The sheer scale and scope of the operation was enormous as we approached the Opening Ceremony. It was extraordinary how the Main Operations Centre worked, all the satellite teams and how everything flowed in and out and decisions were made. The speed and volume of incidents and decisions were astonishing. It went well due to the extent of planning – there were huge detailed plans for everything, various iterations, simulations, and so on. Then the plans were tested to within an inch of their lives before being finalized and delivered. And then we did it all over again for the Paralympics.

There was huge pressure and stress on all of us at so many points, but it was made bearable by the achievements. LOCOG tended to attract the best people from each expert sector, so whether you were dealing with transport experts, ceremony producers, the sustainability team or the ODA - they were excellent and sparky people. Discussions were – always – lively.

And what about from the public affairs side?

Having public affairs right at the centre of it all was crucial – we were sat outside Seb Coe and Paul Deighton’s offices for very good reason, and next to the press team – this was crucial as we often faced the same issue at the same time.

Before the Games, we had one priority - to ensure cross-party support. The reason is 2-fold – 1) because the Games are 7-years from bid to delivery, so there’s often a change of Government at UK and Host City level; and 2) if the cross-party consensus broke down, popular support would soon follow.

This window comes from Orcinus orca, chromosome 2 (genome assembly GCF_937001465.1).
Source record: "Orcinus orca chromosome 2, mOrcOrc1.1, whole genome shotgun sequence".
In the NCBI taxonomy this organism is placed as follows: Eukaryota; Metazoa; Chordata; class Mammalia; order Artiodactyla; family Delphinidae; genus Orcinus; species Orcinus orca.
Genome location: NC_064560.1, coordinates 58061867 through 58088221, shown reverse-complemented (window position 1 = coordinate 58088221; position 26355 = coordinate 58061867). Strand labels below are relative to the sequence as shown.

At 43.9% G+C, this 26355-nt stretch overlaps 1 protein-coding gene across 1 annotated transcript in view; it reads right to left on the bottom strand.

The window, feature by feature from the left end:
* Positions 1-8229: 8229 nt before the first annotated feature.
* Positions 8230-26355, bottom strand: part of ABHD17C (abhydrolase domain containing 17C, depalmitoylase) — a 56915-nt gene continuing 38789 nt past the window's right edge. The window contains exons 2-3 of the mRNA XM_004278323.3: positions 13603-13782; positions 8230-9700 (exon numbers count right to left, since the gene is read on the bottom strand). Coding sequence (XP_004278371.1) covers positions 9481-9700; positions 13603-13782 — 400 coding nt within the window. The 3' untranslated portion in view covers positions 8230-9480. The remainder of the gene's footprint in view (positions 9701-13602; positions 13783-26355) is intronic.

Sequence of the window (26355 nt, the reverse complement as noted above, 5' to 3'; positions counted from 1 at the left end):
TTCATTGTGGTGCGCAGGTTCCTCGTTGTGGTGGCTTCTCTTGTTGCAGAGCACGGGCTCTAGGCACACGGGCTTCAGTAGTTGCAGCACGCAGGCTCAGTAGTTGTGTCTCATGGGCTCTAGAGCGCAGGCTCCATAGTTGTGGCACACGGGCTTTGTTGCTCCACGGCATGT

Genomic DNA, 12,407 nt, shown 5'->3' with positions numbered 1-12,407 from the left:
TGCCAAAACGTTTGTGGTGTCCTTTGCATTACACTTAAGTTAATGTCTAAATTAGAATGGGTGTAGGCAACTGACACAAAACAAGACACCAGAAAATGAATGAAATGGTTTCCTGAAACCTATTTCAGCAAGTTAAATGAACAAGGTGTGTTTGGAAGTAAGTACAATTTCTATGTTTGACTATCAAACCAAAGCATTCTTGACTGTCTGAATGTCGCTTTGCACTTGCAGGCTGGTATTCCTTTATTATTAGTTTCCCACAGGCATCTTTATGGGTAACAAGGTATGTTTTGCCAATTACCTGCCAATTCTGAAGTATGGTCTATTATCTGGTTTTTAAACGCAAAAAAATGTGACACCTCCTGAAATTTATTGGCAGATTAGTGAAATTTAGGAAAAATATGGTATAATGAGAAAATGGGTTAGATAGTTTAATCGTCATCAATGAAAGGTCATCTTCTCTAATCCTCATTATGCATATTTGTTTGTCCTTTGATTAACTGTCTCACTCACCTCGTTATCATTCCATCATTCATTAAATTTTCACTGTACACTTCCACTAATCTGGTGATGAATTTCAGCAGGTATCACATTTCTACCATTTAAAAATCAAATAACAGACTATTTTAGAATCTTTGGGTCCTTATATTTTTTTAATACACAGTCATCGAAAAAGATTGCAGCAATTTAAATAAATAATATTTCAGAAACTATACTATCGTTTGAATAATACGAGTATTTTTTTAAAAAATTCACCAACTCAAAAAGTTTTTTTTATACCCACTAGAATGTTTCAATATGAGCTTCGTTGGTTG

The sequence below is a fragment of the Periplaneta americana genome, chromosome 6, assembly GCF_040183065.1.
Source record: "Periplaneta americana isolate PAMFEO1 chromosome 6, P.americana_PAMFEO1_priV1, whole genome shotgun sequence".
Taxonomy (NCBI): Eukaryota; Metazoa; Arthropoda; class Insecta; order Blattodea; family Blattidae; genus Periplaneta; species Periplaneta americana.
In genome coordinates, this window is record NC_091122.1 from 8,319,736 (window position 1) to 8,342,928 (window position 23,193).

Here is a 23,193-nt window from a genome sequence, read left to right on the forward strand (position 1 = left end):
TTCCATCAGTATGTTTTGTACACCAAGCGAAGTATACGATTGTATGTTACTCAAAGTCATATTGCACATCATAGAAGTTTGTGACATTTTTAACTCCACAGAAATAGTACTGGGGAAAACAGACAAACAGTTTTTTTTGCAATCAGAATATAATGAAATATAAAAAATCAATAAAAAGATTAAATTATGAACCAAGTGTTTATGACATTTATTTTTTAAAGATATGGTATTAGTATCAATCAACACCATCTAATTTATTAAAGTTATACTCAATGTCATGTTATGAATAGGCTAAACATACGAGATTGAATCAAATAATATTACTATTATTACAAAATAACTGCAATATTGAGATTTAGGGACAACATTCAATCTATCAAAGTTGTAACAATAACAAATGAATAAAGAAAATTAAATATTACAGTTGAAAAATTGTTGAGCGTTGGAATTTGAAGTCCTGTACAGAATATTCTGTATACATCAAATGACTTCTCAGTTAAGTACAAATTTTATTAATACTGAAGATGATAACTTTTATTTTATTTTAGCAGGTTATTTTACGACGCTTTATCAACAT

There were bumps, not least in the form of G4S. But we kept it together – thanks to Hugh Robertson, Tessa Jowell and Don Foster – but also Jeremy Hunt and Ming Campbell. Just as important was London, and the transition from Ken to Boris. There were some great people within the civil service, GLA and MPs/Peers offices too.

Public Affairs at Games-time changed into running a high-profile domestic dignitary programme, as well as broader comms co-ordination alongside the Met Police, TfL and the regions. We recruited 23 volunteer Games Makers from the Public Affairs world to help us, and we needed every single one of them – many went the extra mile, and on the evening shifts at the Protocol Co-ordination Centre we were often grateful for the late running of the tubes.

Which campaign/issue are you most proud to have been involved in?

I think the single issue I’m proudest of at LOCOG was helping resolve a ticketing issue for disabled people. We had an excellent programme in place put together by talking to different communities within the disabled community, with tailored needs for each one. But later on, a politician on the London Assembly – Dee Doocey – was campaigning hard that this was not good enough. We realized that we could do better, and so got all the key people into a room. Late in the day, we created a ticketing programme called TicketCare just for that specific group – we costed it, funded it and delivered it. Knowing this happened is a source of personal pride, and hearing about their experience afterwards was just magical.

Looking at your career, you worked for over 10 years promoting Britain, London and the Olympic Games: what was it like to work as a public affairs professional within the leisure, sport and tourism sector?